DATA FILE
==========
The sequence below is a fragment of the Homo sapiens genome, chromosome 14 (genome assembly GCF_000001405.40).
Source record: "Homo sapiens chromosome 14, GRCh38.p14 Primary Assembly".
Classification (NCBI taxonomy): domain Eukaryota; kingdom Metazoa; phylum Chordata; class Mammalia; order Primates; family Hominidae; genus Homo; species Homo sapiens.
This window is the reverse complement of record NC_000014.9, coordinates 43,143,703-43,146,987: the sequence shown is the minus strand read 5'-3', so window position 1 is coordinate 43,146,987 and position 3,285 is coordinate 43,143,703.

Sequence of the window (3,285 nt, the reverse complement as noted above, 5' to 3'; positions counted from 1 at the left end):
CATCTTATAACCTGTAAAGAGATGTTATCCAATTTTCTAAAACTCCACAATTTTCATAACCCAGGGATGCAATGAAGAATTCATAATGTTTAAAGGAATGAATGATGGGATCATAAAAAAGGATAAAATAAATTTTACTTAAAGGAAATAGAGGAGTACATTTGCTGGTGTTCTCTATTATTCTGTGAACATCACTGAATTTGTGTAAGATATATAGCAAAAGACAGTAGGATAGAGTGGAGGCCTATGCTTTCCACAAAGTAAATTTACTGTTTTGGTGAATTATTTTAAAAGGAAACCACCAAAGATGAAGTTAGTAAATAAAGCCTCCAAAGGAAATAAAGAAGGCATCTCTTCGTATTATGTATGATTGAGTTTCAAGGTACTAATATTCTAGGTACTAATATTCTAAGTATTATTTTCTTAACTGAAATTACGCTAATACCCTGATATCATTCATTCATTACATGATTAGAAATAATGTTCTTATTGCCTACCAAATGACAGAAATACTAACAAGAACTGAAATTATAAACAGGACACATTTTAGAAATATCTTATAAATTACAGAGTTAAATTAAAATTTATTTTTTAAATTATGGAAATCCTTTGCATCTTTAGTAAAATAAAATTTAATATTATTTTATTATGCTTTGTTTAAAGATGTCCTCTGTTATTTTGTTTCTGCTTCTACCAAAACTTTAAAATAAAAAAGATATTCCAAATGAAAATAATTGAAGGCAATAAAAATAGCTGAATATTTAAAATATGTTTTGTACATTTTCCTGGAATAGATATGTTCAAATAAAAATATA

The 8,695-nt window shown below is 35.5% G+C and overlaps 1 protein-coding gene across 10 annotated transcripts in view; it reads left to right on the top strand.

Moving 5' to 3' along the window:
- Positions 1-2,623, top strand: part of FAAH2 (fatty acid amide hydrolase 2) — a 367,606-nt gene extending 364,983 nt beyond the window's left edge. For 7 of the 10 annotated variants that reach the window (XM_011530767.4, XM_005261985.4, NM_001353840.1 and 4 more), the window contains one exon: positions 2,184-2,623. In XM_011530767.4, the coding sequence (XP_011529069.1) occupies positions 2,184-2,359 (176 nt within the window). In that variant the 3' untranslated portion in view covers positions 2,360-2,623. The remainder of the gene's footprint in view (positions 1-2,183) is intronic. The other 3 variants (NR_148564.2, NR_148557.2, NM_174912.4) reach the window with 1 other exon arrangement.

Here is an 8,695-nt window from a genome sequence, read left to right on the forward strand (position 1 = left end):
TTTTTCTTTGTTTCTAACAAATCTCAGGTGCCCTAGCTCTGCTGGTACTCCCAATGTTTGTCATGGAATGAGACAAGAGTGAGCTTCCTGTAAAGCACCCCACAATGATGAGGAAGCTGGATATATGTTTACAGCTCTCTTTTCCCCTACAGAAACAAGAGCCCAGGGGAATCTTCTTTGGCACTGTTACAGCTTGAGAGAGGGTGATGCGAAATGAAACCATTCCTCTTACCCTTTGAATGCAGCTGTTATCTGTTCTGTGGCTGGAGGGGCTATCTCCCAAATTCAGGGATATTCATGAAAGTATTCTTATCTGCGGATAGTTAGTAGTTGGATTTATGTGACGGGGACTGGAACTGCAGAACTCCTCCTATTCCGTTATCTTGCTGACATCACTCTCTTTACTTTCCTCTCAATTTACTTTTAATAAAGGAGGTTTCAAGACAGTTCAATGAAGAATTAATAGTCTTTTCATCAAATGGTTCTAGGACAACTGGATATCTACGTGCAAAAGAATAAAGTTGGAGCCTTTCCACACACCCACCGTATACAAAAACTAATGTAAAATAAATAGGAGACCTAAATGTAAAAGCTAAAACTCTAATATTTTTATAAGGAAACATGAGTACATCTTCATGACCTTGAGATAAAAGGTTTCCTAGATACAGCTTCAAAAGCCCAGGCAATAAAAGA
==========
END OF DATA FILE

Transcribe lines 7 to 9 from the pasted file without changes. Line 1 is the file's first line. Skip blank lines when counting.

The 8,695-nt window shown below is 35.5% G+C and overlaps 1 protein-coding gene across 10 annotated transcripts in view; it reads left to right on the top strand.

Moving 5' to 3' along the window:
- Positions 1-2,623, top strand: part of FAAH2 (fatty acid amide hydrolase 2) — a 367,606-nt gene extending 364,983 nt beyond the window's left edge. For 7 of the 10 annotated variants that reach the window (XM_011530767.4, XM_005261985.4, NM_001353840.1 and 4 more), the window contains one exon: positions 2,184-2,623. In XM_011530767.4, the coding sequence (XP_011529069.1) occupies positions 2,184-2,359 (176 nt within the window). In that variant the 3' untranslated portion in view covers positions 2,360-2,623. The remainder of the gene's footprint in view (positions 1-2,183) is intronic. The other 3 variants (NR_148564.2, NR_148557.2, NM_174912.4) reach the window with 1 other exon arrangement.